Australia is a huge country, with a diverse range of landscapes, culture, and activities to experience. From the deserts of the Outback home to Aboriginal cultures to the metropolitan cities of Sydney and Melbourne to the thriving marine habitat of the Great Barrier Reef to the snowy mountain peaks in the Southeast, Australia is a traveler's dream.
Due to the remarkable size of the country, Australia tours will often focus on just a couple regions in one trip, and a limited range of activities best experienced in that region. That said, there are still many ways to experience much of what Australia has to offer through a guided tour in one or two regions. Tour operators usually focus on a subset of activities to allow you to dive deep on your tour Down Under.
If you crave adrenaline, Australia is a great destination for you. Many of the best tours in Australia have a dose -- or daily infusion -- of adrenaline-pumping fun. Here are some of the top types of tours you can take in Australia.
Diving and Snorkeling Tours
Australia is a world class diving and snorkeling destination. Although there are many spots, the most popular location in the country, the Great Barrier Reef, is one of the greatest natural wonders of the world (it’s actually the largest living thing on earth) and is a highlight of many people’s trips to Australia. Many towns along the coast of Queensland are home to tour operators that can guide you to dive or snorkel at the Great Barrier Reef; Cairns is a popular starting point.
Other tour operators around Australia will offer tours that range from PADI certification to advanced diving experiences.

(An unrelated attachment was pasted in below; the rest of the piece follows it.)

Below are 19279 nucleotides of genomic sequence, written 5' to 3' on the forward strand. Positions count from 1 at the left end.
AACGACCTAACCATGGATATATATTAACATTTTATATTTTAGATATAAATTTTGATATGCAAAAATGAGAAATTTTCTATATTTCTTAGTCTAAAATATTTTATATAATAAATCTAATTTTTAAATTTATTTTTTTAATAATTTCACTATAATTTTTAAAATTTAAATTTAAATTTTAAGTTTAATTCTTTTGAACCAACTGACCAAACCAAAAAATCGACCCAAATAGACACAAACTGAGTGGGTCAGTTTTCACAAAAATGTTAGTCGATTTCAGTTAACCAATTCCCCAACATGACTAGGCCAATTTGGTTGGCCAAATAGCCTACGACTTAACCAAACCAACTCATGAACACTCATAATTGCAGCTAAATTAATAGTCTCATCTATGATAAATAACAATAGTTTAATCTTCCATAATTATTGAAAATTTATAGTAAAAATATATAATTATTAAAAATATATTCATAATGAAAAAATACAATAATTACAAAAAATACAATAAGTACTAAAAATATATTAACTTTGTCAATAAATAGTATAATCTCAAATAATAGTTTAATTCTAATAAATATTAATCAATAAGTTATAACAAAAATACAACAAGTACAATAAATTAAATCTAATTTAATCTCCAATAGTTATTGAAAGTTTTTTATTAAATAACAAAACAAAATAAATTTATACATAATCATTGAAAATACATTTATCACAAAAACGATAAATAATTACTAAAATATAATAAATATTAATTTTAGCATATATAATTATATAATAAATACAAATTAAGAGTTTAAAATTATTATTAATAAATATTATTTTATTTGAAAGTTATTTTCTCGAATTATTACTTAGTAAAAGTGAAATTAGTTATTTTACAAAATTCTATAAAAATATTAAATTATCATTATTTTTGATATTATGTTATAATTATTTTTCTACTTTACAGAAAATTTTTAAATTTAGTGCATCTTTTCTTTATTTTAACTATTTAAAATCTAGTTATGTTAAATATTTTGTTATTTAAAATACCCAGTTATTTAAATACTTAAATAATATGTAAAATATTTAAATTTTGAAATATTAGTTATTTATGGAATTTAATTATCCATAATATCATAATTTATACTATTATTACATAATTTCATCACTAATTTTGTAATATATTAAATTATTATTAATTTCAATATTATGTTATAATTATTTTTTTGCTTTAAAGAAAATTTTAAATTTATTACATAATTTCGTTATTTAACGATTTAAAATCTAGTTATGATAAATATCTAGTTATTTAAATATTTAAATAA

In many coastal parts of Australia, surfing is a way of life. Even in big cities such as Sydney and Melbourne, many people head to the beach before for a pre- or post-work surf. So what better place to learn to surf than Australia!?
You'll be able to find surfing lessons in the warmer months in popular seaside towns, such as Byron Bay and Noosa. If you're looking for a multi-day surfing experience, some operators offer surfing tours that allow you to go from beginner to accomplished surfer along some of Australia's most stunning shorelines.
Australia is home to many unusual species you can't see anywhere else in the world, so where better to take a wildlife tour? From meeting koalas and kangaroos to exploring the Australian gum tree forests looking out for the kookaburra, multi-day tour operators can give you an itinerary jam-packed with animal experiences unique to the Australian continent.
Planning Your Trip
Best Time to Visit Australia
Australia is a great season year-round, with classic seasons and plenty of activities to enjoy no matter the season. Some activities are seasonally based, so be sure to review which tours are offered in different months to plan your trip at a time when everything you want to experience will be available.